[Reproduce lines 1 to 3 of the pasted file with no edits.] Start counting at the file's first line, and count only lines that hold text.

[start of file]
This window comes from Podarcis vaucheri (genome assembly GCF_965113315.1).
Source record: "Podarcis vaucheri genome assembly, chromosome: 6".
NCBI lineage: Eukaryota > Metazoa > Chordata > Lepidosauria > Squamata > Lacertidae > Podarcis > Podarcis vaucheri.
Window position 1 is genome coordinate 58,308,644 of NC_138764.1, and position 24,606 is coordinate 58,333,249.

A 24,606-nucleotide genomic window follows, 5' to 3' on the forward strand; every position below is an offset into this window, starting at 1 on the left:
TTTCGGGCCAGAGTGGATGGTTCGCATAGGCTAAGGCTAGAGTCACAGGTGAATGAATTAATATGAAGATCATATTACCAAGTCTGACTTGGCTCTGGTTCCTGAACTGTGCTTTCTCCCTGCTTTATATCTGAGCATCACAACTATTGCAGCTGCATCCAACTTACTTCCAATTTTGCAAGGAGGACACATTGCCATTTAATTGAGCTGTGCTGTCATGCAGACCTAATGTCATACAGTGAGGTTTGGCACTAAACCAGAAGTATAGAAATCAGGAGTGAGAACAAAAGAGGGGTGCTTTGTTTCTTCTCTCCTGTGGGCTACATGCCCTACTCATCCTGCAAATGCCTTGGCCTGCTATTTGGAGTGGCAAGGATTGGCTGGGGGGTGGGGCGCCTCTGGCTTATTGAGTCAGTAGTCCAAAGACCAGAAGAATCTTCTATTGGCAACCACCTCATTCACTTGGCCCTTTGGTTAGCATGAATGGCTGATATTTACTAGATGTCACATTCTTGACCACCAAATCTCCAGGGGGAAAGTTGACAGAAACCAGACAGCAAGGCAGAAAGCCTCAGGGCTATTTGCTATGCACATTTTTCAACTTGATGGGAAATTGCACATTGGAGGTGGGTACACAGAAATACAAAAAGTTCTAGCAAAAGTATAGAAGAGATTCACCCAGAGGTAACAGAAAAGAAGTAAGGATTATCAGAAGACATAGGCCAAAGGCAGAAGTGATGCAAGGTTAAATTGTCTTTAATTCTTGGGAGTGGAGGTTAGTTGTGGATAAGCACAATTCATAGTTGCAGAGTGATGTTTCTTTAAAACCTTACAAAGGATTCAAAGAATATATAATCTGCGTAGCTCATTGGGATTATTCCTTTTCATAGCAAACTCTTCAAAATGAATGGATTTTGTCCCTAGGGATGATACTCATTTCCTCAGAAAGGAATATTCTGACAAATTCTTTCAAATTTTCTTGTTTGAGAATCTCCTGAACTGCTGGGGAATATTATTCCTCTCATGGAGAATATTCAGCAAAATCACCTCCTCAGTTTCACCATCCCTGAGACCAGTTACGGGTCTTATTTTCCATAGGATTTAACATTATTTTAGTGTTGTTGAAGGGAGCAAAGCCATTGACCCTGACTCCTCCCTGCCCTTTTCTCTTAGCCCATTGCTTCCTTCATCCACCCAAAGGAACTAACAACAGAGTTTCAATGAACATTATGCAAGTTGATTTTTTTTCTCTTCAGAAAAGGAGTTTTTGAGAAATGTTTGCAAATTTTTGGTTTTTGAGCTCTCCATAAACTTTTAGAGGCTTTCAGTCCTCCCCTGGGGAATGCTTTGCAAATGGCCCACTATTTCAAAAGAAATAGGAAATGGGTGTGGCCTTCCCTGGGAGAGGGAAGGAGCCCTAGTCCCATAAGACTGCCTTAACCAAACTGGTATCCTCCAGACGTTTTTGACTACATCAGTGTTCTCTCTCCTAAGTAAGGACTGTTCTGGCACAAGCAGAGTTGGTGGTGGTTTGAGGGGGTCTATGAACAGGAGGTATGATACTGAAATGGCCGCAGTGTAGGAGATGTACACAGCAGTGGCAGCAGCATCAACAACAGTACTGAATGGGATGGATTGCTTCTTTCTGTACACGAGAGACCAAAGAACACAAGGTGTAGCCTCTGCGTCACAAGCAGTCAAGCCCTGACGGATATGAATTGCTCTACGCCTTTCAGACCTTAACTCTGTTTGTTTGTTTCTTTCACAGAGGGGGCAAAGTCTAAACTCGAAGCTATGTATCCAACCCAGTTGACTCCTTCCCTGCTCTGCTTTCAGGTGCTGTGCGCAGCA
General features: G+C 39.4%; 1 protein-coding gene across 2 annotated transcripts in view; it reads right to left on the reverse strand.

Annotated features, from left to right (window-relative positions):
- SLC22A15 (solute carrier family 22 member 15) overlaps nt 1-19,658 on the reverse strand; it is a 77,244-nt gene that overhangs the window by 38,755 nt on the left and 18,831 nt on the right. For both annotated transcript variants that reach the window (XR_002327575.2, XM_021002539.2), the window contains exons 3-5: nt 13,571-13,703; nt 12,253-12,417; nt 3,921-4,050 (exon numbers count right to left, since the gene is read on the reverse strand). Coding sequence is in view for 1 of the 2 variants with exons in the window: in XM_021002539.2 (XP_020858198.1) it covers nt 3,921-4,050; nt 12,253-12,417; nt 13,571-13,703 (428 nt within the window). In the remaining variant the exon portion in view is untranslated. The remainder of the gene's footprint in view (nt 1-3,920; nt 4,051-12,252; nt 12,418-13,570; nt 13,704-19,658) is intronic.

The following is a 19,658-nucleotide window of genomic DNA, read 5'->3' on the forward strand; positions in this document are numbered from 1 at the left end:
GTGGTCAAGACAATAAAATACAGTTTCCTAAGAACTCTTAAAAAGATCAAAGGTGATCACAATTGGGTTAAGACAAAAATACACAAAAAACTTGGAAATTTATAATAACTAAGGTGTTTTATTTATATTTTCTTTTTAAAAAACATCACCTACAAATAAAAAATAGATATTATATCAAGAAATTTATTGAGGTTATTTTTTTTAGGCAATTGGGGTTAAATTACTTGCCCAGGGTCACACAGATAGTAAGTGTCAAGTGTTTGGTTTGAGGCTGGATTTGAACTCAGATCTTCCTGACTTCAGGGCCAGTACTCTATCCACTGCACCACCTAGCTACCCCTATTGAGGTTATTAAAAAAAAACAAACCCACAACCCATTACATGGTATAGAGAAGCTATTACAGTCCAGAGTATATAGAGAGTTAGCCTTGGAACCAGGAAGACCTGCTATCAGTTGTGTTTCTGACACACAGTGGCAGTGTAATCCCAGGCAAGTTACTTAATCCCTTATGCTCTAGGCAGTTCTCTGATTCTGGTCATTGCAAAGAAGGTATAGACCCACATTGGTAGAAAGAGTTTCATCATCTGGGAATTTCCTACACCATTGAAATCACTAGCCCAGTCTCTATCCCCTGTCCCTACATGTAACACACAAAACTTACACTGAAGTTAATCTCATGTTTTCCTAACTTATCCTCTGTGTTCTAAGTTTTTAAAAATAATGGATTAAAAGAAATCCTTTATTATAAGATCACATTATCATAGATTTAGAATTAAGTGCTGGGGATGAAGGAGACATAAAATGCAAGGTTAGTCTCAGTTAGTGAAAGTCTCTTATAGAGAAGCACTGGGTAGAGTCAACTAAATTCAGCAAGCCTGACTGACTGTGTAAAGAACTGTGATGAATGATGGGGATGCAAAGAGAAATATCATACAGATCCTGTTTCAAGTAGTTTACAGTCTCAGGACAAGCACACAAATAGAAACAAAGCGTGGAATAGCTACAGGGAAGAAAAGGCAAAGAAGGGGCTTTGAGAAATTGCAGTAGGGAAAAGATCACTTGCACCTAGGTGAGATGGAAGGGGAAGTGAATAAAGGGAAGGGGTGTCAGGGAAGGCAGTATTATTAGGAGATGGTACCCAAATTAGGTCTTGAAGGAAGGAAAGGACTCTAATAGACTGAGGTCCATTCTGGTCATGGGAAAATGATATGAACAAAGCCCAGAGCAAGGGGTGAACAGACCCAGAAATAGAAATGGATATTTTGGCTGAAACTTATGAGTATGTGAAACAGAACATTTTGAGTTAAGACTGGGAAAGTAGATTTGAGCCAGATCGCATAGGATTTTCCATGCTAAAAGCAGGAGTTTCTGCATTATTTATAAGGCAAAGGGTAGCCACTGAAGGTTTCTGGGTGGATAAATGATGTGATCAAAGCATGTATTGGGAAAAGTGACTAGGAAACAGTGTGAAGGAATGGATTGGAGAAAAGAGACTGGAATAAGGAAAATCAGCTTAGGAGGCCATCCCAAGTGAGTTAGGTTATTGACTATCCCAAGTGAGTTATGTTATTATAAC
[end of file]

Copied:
This window comes from Podarcis vaucheri (genome assembly GCF_965113315.1).
Source record: "Podarcis vaucheri genome assembly, chromosome: 6".
NCBI lineage: Eukaryota > Metazoa > Chordata > Lepidosauria > Squamata > Lacertidae > Podarcis > Podarcis vaucheri.